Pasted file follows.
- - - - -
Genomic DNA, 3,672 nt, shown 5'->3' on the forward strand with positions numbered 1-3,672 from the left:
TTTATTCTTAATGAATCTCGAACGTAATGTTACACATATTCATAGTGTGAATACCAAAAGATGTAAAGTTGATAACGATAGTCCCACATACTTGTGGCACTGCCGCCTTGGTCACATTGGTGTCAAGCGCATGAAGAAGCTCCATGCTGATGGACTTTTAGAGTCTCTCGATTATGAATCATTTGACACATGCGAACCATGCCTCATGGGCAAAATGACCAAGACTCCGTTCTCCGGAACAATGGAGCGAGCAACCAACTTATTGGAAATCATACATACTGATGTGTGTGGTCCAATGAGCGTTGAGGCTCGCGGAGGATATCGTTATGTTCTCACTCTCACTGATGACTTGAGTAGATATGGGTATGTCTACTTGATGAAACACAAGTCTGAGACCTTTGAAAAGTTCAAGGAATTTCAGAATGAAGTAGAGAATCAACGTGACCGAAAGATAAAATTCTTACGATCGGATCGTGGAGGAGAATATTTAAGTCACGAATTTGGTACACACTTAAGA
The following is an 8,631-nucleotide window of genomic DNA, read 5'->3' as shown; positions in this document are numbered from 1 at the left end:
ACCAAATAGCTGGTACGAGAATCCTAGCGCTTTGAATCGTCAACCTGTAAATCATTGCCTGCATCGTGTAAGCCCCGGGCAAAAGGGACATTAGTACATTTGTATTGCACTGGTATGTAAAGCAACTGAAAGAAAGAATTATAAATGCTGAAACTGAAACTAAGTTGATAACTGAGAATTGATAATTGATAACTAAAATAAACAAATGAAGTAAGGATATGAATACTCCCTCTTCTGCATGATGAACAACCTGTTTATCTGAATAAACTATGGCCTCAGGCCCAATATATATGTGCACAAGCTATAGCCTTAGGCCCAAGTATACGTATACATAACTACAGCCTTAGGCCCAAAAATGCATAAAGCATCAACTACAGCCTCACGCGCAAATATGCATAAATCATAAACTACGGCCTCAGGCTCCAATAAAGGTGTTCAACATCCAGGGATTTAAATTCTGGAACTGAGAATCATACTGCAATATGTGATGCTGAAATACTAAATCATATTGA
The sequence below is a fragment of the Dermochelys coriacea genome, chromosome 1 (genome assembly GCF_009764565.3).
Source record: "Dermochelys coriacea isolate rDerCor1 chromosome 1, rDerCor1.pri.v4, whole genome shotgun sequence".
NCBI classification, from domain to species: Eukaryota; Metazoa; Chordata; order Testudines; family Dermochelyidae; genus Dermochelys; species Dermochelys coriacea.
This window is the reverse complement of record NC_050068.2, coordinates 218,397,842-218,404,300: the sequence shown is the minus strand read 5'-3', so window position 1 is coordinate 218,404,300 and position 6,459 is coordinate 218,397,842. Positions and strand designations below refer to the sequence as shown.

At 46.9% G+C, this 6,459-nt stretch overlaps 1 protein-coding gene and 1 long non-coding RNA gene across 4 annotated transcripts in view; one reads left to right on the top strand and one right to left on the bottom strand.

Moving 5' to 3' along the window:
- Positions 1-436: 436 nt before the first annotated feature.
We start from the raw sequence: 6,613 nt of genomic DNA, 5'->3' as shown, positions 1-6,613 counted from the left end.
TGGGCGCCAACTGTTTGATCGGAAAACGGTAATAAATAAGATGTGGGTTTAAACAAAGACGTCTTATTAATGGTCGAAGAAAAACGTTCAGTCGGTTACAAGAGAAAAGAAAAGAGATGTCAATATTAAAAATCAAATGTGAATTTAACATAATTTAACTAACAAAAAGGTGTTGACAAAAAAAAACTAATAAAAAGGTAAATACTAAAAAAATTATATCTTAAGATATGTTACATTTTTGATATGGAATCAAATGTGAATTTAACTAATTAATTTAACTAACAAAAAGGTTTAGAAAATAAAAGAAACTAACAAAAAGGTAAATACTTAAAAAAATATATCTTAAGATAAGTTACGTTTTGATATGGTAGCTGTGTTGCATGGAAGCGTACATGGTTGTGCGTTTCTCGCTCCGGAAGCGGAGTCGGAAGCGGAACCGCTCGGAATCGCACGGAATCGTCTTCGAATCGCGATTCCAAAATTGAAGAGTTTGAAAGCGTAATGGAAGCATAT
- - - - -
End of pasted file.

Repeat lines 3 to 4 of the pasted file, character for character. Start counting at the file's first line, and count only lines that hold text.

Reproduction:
The following is an 8,631-nucleotide window of genomic DNA, read 5'->3' as shown; positions in this document are numbered from 1 at the left end:
ACCAAATAGCTGGTACGAGAATCCTAGCGCTTTGAATCGTCAACCTGTAAATCATTGCCTGCATCGTGTAAGCCCCGGGCAAAAGGGACATTAGTACATTTGTATTGCACTGGTATGTAAAGCAACTGAAAGAAAGAATTATAAATGCTGAAACTGAAACTAAGTTGATAACTGAGAATTGATAATTGATAACTAAAATAAACAAATGAAGTAAGGATATGAATACTCCCTCTTCTGCATGATGAACAACCTGTTTATCTGAATAAACTATGGCCTCAGGCCCAATATATATGTGCACAAGCTATAGCCTTAGGCCCAAGTATACGTATACATAACTACAGCCTTAGGCCCAAAAATGCATAAAGCATCAACTACAGCCTCACGCGCAAATATGCATAAATCATAAACTACGGCCTCAGGCTCCAATAAAGGTGTTCAACATCCAGGGATTTAAATTCTGGAACTGAGAATCATACTGCAATATGTGATGCTGAAATACTAAATCATATTGA